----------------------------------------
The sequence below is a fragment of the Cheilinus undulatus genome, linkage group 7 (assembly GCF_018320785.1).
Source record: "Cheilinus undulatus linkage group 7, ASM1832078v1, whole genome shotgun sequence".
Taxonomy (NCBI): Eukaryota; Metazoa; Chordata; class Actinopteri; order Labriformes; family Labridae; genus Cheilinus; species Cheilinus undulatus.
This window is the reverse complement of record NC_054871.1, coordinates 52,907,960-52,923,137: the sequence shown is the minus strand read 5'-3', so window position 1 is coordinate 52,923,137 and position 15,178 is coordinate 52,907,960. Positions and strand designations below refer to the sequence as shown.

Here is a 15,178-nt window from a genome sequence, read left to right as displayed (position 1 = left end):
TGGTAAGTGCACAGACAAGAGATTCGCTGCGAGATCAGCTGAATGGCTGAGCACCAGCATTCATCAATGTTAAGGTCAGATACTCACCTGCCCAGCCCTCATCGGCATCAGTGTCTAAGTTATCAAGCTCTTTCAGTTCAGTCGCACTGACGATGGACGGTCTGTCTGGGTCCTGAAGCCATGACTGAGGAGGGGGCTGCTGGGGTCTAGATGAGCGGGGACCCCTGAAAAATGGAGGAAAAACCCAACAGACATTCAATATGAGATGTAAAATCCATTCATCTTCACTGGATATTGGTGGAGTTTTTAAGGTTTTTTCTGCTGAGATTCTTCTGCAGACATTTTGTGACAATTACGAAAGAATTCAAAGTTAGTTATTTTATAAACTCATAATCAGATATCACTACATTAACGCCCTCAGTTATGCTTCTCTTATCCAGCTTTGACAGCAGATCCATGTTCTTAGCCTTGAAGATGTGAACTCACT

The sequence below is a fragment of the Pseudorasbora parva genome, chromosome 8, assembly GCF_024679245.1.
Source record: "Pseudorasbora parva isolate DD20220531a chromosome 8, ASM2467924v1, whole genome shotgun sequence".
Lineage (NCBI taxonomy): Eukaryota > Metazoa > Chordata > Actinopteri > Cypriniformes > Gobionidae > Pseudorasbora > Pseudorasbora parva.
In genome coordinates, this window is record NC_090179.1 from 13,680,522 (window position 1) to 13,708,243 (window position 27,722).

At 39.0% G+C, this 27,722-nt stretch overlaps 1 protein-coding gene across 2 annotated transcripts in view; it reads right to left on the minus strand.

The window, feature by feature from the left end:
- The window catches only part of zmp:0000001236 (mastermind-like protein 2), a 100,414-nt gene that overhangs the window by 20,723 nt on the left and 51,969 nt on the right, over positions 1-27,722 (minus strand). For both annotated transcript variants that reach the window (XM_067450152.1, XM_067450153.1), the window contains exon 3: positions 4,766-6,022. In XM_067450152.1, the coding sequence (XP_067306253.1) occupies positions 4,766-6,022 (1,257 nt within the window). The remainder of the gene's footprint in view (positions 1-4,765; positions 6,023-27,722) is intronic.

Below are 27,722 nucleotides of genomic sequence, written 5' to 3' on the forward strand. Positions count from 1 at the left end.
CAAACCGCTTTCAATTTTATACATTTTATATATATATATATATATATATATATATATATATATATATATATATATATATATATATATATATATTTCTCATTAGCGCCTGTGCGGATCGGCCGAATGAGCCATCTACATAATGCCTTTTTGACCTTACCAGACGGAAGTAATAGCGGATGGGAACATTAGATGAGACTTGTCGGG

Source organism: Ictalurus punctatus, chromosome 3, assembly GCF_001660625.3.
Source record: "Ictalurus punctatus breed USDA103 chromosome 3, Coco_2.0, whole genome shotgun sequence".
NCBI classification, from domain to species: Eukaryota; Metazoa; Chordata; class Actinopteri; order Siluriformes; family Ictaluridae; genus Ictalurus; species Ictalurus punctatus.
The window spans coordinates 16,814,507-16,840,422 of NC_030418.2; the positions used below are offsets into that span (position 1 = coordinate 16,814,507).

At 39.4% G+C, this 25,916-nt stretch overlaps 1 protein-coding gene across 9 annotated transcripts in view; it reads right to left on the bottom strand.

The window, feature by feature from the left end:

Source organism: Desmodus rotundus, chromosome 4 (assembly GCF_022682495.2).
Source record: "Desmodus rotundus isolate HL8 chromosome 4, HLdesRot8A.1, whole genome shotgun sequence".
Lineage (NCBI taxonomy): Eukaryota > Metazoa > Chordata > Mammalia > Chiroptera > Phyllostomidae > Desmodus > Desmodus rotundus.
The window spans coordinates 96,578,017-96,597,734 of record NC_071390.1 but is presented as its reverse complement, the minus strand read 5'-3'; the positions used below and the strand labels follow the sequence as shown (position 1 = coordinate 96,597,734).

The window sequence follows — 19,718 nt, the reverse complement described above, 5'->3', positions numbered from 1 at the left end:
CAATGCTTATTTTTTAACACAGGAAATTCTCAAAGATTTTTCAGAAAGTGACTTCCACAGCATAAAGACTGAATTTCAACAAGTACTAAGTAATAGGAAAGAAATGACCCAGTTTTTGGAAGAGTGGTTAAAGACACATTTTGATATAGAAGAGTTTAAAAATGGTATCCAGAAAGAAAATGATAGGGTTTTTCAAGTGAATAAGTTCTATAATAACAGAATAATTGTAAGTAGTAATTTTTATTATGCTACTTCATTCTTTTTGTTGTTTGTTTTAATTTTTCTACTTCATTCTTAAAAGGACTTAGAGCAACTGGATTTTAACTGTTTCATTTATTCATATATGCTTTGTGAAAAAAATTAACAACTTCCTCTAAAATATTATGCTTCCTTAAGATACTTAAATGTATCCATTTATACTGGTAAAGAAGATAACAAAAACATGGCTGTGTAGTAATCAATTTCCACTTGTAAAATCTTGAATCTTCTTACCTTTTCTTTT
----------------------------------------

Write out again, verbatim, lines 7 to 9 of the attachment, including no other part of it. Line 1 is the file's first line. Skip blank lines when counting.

The sequence below is a fragment of the Pseudorasbora parva genome, chromosome 8, assembly GCF_024679245.1.
Source record: "Pseudorasbora parva isolate DD20220531a chromosome 8, ASM2467924v1, whole genome shotgun sequence".
Lineage (NCBI taxonomy): Eukaryota > Metazoa > Chordata > Actinopteri > Cypriniformes > Gobionidae > Pseudorasbora > Pseudorasbora parva.